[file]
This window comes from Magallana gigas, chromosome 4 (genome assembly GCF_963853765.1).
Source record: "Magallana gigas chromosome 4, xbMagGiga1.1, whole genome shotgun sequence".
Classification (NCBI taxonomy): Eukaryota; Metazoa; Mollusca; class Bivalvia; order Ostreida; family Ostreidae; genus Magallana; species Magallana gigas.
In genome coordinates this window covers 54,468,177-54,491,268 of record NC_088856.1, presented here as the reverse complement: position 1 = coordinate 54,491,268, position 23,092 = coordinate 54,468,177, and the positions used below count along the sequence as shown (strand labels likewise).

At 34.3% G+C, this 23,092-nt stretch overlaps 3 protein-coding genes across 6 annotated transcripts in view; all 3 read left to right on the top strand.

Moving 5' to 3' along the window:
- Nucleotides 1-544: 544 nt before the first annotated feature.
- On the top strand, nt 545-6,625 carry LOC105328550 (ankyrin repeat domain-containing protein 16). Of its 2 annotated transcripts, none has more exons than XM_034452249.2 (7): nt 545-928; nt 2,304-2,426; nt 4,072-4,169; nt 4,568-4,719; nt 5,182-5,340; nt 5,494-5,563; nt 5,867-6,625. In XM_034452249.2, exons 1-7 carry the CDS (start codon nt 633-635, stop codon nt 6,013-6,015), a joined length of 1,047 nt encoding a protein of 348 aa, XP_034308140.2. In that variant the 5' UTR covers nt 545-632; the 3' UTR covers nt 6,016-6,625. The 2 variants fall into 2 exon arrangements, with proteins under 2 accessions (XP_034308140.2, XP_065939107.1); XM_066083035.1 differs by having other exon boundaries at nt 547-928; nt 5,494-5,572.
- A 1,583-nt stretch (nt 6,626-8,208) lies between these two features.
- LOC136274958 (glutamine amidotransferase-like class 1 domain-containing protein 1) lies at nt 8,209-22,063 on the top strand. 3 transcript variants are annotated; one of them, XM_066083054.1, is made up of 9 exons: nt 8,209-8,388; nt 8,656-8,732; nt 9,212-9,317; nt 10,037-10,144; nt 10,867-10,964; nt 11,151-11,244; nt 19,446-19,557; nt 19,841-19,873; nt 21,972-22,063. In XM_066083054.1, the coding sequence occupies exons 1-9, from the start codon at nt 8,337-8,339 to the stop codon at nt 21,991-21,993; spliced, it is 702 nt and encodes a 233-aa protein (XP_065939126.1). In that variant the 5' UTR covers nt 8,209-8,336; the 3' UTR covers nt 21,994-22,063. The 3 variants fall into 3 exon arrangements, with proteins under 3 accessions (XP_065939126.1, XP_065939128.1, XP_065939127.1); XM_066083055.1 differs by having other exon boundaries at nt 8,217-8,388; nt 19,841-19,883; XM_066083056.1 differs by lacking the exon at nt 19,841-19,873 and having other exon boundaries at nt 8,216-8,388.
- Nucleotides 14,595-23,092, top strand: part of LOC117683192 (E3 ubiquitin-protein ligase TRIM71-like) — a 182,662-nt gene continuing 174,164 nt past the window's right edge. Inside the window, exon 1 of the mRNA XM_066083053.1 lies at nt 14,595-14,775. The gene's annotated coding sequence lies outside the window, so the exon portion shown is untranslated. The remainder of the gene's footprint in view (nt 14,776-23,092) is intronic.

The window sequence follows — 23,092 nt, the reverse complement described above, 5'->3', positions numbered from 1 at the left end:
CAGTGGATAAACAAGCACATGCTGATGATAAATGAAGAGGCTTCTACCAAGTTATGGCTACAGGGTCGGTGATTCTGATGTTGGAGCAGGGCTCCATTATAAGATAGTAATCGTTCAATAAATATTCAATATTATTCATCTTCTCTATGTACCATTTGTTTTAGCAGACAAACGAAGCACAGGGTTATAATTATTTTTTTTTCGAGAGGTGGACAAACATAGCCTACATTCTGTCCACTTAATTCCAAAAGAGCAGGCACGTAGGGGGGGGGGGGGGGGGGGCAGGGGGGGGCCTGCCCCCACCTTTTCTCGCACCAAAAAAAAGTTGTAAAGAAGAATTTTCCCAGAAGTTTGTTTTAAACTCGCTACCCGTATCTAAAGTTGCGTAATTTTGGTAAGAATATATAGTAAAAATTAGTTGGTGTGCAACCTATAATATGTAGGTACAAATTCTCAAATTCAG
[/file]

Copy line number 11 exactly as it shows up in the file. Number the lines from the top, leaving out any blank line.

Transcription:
- Nucleotides 14,595-23,092, top strand: part of LOC117683192 (E3 ubiquitin-protein ligase TRIM71-like) — a 182,662-nt gene continuing 174,164 nt past the window's right edge. Inside the window, exon 1 of the mRNA XM_066083053.1 lies at nt 14,595-14,775. The gene's annotated coding sequence lies outside the window, so the exon portion shown is untranslated. The remainder of the gene's footprint in view (nt 14,776-23,092) is intronic.